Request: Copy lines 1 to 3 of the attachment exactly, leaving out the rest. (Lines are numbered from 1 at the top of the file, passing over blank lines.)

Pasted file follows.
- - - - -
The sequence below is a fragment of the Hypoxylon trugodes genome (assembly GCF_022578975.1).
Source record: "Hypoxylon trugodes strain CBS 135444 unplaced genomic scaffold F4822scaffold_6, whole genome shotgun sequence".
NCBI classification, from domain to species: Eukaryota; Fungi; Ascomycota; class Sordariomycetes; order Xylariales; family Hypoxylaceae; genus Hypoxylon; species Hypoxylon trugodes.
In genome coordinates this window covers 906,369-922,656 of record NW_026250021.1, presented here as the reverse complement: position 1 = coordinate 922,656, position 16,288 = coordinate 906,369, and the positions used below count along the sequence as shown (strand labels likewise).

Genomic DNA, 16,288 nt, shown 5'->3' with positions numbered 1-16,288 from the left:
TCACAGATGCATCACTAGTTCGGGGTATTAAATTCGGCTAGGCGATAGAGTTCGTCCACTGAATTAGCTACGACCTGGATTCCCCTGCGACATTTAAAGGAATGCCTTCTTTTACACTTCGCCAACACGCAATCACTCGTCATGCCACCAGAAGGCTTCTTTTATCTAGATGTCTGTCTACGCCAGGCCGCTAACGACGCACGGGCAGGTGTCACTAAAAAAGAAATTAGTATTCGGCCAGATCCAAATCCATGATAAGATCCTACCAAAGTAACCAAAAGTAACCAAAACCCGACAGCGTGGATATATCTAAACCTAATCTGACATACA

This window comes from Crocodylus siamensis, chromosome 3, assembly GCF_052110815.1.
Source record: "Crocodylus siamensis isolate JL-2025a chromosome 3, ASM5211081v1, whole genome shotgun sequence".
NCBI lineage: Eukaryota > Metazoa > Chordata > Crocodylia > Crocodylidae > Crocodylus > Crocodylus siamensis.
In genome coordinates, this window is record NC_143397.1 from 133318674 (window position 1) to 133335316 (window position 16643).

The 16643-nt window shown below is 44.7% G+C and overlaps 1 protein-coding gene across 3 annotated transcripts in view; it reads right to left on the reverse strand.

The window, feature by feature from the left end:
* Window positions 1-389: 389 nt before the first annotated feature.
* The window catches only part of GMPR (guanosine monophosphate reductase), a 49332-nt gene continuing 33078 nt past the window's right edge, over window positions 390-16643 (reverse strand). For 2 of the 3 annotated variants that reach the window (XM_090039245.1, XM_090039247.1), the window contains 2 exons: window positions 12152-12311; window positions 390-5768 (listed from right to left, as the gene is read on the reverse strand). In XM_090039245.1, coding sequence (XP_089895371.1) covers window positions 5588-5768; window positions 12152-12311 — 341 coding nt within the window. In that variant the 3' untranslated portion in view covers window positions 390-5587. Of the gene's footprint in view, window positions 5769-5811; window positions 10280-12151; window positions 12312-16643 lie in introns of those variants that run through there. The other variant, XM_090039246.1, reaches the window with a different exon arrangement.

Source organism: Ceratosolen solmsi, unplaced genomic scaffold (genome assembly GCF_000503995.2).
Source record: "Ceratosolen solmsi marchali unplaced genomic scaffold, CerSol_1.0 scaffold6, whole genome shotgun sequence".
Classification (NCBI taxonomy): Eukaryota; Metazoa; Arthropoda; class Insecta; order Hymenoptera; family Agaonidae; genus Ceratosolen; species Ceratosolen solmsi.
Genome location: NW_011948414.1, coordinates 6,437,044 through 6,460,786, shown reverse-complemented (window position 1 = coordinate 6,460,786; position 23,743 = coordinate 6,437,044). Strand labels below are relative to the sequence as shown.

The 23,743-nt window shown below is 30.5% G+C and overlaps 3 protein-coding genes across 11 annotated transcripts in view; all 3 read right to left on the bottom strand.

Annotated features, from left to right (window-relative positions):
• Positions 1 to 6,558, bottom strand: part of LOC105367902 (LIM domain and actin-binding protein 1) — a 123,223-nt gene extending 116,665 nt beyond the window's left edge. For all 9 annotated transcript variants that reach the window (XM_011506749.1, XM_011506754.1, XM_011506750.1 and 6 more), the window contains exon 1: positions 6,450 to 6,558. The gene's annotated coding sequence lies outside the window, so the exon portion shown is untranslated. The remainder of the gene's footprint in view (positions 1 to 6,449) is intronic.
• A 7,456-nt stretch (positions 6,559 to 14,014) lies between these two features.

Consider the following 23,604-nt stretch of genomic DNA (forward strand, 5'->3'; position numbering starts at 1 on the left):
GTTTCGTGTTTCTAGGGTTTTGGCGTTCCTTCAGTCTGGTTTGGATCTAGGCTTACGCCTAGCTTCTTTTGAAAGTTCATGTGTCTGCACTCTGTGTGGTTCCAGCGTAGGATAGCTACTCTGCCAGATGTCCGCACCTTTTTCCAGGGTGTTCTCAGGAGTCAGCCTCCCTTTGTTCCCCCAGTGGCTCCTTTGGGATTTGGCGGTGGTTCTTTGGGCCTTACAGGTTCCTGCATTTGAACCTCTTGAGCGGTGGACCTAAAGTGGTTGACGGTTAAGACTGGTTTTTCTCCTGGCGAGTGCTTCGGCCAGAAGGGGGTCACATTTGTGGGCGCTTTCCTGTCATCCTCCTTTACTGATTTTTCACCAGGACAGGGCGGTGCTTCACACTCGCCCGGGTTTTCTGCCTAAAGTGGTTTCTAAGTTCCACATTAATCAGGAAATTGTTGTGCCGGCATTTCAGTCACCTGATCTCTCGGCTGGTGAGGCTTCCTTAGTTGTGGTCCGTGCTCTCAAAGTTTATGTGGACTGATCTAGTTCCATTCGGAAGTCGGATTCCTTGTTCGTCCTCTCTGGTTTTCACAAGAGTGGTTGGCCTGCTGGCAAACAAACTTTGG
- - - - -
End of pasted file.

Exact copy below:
The sequence below is a fragment of the Hypoxylon trugodes genome (assembly GCF_022578975.1).
Source record: "Hypoxylon trugodes strain CBS 135444 unplaced genomic scaffold F4822scaffold_6, whole genome shotgun sequence".
NCBI classification, from domain to species: Eukaryota; Fungi; Ascomycota; class Sordariomycetes; order Xylariales; family Hypoxylaceae; genus Hypoxylon; species Hypoxylon trugodes.